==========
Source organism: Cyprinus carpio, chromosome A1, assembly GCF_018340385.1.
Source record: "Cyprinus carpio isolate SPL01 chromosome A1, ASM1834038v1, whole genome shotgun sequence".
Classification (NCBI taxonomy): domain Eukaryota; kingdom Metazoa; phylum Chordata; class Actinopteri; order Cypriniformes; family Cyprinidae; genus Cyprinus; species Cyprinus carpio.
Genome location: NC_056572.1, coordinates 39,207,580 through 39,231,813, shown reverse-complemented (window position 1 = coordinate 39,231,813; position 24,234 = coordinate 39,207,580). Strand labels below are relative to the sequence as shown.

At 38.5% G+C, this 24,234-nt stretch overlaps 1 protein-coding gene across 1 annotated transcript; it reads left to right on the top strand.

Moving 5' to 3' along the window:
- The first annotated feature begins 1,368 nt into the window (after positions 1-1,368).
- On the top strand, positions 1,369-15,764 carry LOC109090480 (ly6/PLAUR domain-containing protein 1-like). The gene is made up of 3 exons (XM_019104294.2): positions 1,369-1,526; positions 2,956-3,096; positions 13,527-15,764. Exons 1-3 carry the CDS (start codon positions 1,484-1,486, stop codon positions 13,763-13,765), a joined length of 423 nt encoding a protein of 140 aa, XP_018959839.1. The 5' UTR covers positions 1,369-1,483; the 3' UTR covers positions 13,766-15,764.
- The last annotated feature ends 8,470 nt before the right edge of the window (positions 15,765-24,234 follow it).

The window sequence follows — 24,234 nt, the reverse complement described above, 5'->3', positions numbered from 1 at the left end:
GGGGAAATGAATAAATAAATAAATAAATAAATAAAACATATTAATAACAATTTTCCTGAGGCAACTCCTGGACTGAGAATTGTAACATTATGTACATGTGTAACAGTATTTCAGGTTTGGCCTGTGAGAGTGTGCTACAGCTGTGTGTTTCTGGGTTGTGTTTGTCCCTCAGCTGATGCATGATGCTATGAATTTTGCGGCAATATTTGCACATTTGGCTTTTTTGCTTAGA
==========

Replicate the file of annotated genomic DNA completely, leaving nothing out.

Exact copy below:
Source organism: Cyprinus carpio, chromosome A1, assembly GCF_018340385.1.
Source record: "Cyprinus carpio isolate SPL01 chromosome A1, ASM1834038v1, whole genome shotgun sequence".
Classification (NCBI taxonomy): domain Eukaryota; kingdom Metazoa; phylum Chordata; class Actinopteri; order Cypriniformes; family Cyprinidae; genus Cyprinus; species Cyprinus carpio.
Genome location: NC_056572.1, coordinates 39,207,580 through 39,231,813, shown reverse-complemented (window position 1 = coordinate 39,231,813; position 24,234 = coordinate 39,207,580). Strand labels below are relative to the sequence as shown.

At 38.5% G+C, this 24,234-nt stretch overlaps 1 protein-coding gene across 1 annotated transcript; it reads left to right on the top strand.

Moving 5' to 3' along the window:
- The first annotated feature begins 1,368 nt into the window (after positions 1-1,368).
- On the top strand, positions 1,369-15,764 carry LOC109090480 (ly6/PLAUR domain-containing protein 1-like). The gene is made up of 3 exons (XM_019104294.2): positions 1,369-1,526; positions 2,956-3,096; positions 13,527-15,764. Exons 1-3 carry the CDS (start codon positions 1,484-1,486, stop codon positions 13,763-13,765), a joined length of 423 nt encoding a protein of 140 aa, XP_018959839.1. The 5' UTR covers positions 1,369-1,483; the 3' UTR covers positions 13,766-15,764.
- The last annotated feature ends 8,470 nt before the right edge of the window (positions 15,765-24,234 follow it).

The window sequence follows — 24,234 nt, the reverse complement described above, 5'->3', positions numbered from 1 at the left end:
GGGGAAATGAATAAATAAATAAATAAATAAATAAAACATATTAATAACAATTTTCCTGAGGCAACTCCTGGACTGAGAATTGTAACATTATGTACATGTGTAACAGTATTTCAGGTTTGGCCTGTGAGAGTGTGCTACAGCTGTGTGTTTCTGGGTTGTGTTTGTCCCTCAGCTGATGCATGATGCTATGAATTTTGCGGCAATATTTGCACATTTGGCTTTTTTGCTTAGA